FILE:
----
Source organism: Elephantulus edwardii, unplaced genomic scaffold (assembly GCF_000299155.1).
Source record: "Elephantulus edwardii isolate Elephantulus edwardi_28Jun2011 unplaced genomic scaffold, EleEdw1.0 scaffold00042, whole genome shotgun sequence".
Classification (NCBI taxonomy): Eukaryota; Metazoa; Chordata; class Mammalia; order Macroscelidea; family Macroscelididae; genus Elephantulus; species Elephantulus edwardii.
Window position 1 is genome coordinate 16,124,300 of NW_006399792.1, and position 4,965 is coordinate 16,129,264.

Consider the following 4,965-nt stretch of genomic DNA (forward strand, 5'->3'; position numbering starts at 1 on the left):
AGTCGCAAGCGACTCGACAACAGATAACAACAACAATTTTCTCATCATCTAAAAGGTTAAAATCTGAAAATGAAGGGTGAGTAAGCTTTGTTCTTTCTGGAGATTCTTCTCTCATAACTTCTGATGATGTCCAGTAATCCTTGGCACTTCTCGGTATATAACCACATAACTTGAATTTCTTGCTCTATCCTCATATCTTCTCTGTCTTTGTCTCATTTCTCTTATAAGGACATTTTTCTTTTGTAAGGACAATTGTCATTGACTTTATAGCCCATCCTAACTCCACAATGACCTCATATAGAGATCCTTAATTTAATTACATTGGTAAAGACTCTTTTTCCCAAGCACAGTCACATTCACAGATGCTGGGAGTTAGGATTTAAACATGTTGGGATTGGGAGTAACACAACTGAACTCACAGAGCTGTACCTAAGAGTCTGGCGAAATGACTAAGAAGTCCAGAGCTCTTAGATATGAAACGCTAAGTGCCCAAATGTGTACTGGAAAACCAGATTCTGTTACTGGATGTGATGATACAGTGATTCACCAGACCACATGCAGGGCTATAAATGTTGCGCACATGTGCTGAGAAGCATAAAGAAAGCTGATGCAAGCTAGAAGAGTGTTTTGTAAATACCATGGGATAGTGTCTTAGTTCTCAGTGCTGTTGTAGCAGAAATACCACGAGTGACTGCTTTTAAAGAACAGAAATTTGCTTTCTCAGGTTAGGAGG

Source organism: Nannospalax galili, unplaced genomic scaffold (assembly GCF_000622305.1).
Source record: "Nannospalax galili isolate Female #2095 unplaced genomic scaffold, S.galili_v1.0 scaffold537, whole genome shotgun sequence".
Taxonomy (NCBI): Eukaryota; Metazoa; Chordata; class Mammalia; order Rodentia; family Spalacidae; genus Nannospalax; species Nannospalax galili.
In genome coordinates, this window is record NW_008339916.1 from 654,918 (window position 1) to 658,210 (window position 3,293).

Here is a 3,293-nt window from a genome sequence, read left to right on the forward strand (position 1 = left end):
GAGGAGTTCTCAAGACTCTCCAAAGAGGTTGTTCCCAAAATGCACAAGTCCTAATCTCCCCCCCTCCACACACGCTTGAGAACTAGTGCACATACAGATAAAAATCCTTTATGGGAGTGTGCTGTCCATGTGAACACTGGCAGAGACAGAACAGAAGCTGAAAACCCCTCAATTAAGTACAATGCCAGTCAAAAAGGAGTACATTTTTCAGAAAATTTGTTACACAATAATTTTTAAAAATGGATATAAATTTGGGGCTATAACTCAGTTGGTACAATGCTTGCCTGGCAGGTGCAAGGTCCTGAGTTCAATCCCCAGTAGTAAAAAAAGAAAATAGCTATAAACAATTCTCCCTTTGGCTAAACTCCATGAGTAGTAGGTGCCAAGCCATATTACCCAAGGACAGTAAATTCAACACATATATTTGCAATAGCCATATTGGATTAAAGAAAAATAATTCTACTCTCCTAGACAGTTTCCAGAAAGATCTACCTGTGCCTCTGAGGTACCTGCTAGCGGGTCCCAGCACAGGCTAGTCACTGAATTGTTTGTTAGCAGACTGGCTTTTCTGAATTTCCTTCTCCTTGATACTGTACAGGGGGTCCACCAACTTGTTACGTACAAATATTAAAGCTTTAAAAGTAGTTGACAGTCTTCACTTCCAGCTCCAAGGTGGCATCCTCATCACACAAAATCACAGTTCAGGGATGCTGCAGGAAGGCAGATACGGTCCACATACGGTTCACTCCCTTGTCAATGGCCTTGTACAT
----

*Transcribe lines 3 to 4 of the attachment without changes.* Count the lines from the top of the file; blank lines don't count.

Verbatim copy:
Classification (NCBI taxonomy): Eukaryota; Metazoa; Chordata; class Mammalia; order Macroscelidea; family Macroscelididae; genus Elephantulus; species Elephantulus edwardii.
Window position 1 is genome coordinate 16,124,300 of NW_006399792.1, and position 4,965 is coordinate 16,129,264.